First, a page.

Which way are the polls trending?  It was still the right move to cast the responsibility for this entirely on Repubs.  Once Obama starts telling everyone "well I can fix this unilaterally" on an unprecedented, controversial venture, he owns the entire problem.

        I'm not liberal. I'm actually just anti-evil, OK? - Elon James White

        by Satya1 on Tue Oct 08, 2013 at 08:48:01 AM PDT

        [ Parent ]

        •  Yes, preventative might be better economically but (0+ / 0-)

          not politically. People who stop a disaster from happening rarely get the credit they deserve, as opposed to people that stop a disaster in progress.

          And if it's not better politically, then it will be worse economically in the long run, until the crazies get voted out of power.

        •  Boehner's latest tantrum aside... (1+ / 0-)
          Recommended by:
          semiot

          ....the tide is turning.  The "both sides do it" meme is starting to fade, and it's not just among bloggers and liberal pundits.  Mainstream media doesn't get much more mainstream than CNN and they trumpeted this morning to the world that Boehner is holding the government hostage.

          I'll admit that I'm struggling not to freak out, but as odd as it sounds, I'm taking great comfort in Wall Street's declaration that there's "zero percent" chance of a default.  Oh, sure, they'll let the Teabaggers thump their chests and even shut down the federal government for a few weeks, but they've done too well under Obama to sit back and let the wingnuts drop a bomb on the economy.  It may not happen until the evening of the 16th, but at some point within the next few days, they'll tug on Boehner's leash and he'll cut the Teabaggers loose.  Wall Street knows it and Obama knows it.  This is a farce, and all the Democrats have to do to keep a level head and wait it out...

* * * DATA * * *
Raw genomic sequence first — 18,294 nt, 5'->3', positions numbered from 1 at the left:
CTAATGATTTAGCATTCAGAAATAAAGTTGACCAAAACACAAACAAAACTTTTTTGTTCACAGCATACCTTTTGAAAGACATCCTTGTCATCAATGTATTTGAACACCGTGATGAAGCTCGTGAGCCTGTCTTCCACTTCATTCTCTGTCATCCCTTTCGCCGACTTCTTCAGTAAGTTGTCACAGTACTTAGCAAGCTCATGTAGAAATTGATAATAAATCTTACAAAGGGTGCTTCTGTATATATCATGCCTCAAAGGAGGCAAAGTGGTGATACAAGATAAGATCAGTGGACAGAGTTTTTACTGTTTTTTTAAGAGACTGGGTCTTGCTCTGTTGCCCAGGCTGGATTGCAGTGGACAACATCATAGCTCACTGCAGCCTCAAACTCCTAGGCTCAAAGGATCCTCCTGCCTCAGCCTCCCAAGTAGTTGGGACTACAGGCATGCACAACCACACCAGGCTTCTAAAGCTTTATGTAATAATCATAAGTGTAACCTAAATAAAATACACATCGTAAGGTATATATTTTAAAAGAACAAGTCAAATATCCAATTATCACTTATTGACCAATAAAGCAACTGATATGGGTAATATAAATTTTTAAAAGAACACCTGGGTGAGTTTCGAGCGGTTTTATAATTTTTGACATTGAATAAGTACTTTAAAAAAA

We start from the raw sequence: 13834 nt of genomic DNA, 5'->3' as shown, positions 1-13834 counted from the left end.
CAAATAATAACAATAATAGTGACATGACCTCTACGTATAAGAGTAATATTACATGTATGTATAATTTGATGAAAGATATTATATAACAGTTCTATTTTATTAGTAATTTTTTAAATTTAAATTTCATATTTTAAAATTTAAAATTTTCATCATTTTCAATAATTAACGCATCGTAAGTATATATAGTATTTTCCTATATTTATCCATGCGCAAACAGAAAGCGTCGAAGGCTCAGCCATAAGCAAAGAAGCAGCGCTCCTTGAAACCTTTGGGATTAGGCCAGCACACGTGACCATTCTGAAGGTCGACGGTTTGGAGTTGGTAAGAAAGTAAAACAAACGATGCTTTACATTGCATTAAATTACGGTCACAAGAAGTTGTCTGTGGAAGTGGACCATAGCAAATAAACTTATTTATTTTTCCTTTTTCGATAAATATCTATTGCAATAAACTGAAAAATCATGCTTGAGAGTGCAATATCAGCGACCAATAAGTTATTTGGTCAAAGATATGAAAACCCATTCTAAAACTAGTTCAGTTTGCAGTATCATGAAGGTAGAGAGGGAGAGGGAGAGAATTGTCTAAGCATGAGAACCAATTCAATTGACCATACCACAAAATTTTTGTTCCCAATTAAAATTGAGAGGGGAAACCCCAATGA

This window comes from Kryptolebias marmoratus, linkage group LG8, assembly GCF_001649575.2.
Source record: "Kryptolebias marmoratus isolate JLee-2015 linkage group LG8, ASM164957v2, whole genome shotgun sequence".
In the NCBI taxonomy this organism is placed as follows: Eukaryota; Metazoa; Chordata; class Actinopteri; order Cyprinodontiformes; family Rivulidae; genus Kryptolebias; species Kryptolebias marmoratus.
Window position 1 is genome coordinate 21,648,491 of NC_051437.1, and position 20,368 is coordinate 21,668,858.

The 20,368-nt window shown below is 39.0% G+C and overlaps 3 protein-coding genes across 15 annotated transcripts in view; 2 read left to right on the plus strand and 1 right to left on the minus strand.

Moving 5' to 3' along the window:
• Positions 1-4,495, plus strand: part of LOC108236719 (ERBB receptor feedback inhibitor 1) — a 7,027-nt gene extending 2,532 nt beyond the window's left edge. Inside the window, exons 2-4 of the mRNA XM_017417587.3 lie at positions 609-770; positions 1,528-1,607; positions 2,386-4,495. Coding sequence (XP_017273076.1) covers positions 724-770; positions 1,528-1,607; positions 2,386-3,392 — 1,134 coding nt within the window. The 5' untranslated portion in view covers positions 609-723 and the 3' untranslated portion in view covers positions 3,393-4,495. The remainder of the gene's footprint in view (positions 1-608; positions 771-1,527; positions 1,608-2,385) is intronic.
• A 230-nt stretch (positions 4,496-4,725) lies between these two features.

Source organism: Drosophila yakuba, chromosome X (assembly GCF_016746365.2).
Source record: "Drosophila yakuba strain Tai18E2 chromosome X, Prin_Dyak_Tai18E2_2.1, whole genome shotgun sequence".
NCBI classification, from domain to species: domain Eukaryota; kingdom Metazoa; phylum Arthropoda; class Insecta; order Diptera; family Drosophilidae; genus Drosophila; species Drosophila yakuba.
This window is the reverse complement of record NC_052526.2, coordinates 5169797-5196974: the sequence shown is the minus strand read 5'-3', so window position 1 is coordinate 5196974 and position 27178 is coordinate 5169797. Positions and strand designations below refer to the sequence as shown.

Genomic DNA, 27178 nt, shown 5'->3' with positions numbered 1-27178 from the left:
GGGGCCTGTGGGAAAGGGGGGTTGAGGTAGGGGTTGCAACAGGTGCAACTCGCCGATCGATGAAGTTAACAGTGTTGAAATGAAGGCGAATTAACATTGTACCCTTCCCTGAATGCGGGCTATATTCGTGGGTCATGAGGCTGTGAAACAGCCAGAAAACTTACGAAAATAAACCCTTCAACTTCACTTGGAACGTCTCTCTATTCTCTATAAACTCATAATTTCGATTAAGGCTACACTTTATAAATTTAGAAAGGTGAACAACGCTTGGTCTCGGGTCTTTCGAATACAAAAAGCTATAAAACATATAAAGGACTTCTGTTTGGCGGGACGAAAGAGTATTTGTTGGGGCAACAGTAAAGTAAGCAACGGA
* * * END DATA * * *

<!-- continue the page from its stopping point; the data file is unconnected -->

•  I disagree. (2+ / 0-)
        Recommended by:
        Gurnt, dss

        What have the Republicans gotten out of this threat of disaster? Lower polling numbers is about it.

    •  Behave responsibly? By passing another CR that (0+ / 0-)

      kicks the can down the road for 30 days or so?

      We need something that settles budgetary matters for the next fiscal year.

      Through early morning fog I see visions of the things to be the pains that are withheld for me I realize and I can see...

      by Keith930 on Tue Oct 08, 2013 at 05:59:42 PM PDT

      [ Parent ]

  •  So it apprears (2+ / 0-)
    Recommended by:
    Armando, sethtriggs

    The POTUS is between a rock and a very hard place. Damned if he does: Impeachment; Damned if he doesn't: World Wide Financial Calamity... Am I missing something?

    No star is lost once we have seen, We always may be what we might have been. Adelaide Proctor -7.25/-5.64

    by mikejay611 on Tue Oct 08, 2013 at 07:38:03 AM PDT

  •  they will impeach obama and expect to profit from (8+ / 0-)

    the chaos...what else do they have?

    Sarah Palin is a disgusting racist pig.

    by memofromturner on Tue Oct 08, 2013 at 07:58:58 AM PDT

  •  I still think the platinum coin... (12+ / 0-)

    is the best option. It would be consistent both with the Constitution and existing law. It could be quickly accomplished with just the cooperation of the Fed which is certainly aware of the destructive consequences of a default. In due course, it would also reveal how our ingrained beliefs about fiat money, deficit and debt are flat-out wrong.

    The House might still vote to impeach but I say bring it on. They'd love Joe Biden although the Senate would never let them get that far.